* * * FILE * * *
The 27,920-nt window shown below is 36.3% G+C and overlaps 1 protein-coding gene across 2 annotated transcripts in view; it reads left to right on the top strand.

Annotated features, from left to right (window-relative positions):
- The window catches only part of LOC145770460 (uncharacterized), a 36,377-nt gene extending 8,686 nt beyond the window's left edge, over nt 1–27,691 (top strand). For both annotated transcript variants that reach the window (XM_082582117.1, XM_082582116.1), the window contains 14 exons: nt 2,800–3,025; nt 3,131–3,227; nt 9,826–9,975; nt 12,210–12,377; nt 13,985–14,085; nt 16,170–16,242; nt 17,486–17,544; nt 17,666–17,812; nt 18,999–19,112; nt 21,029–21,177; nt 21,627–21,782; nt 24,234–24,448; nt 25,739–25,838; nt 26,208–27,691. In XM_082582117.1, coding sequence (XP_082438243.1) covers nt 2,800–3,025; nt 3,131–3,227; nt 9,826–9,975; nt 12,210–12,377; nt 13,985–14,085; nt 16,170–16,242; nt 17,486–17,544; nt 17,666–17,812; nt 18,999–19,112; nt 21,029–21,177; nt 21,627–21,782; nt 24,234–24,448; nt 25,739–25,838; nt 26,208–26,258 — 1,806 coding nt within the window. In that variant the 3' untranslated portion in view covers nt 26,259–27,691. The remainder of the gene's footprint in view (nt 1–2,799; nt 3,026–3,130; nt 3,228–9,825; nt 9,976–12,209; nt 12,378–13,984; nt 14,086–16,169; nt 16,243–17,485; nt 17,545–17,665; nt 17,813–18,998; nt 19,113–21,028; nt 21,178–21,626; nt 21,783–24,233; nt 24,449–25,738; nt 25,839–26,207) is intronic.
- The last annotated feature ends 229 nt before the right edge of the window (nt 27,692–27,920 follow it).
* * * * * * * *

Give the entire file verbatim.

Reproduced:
The 27,920-nt window shown below is 36.3% G+C and overlaps 1 protein-coding gene across 2 annotated transcripts in view; it reads left to right on the top strand.

Annotated features, from left to right (window-relative positions):
- The window catches only part of LOC145770460 (uncharacterized), a 36,377-nt gene extending 8,686 nt beyond the window's left edge, over nt 1–27,691 (top strand). For both annotated transcript variants that reach the window (XM_082582117.1, XM_082582116.1), the window contains 14 exons: nt 2,800–3,025; nt 3,131–3,227; nt 9,826–9,975; nt 12,210–12,377; nt 13,985–14,085; nt 16,170–16,242; nt 17,486–17,544; nt 17,666–17,812; nt 18,999–19,112; nt 21,029–21,177; nt 21,627–21,782; nt 24,234–24,448; nt 25,739–25,838; nt 26,208–27,691. In XM_082582117.1, coding sequence (XP_082438243.1) covers nt 2,800–3,025; nt 3,131–3,227; nt 9,826–9,975; nt 12,210–12,377; nt 13,985–14,085; nt 16,170–16,242; nt 17,486–17,544; nt 17,666–17,812; nt 18,999–19,112; nt 21,029–21,177; nt 21,627–21,782; nt 24,234–24,448; nt 25,739–25,838; nt 26,208–26,258 — 1,806 coding nt within the window. In that variant the 3' untranslated portion in view covers nt 26,259–27,691. The remainder of the gene's footprint in view (nt 1–2,799; nt 3,026–3,130; nt 3,228–9,825; nt 9,976–12,209; nt 12,378–13,984; nt 14,086–16,169; nt 16,243–17,485; nt 17,545–17,665; nt 17,813–18,998; nt 19,113–21,028; nt 21,178–21,626; nt 21,783–24,233; nt 24,449–25,738; nt 25,839–26,207) is intronic.
- The last annotated feature ends 229 nt before the right edge of the window (nt 27,692–27,920 follow it).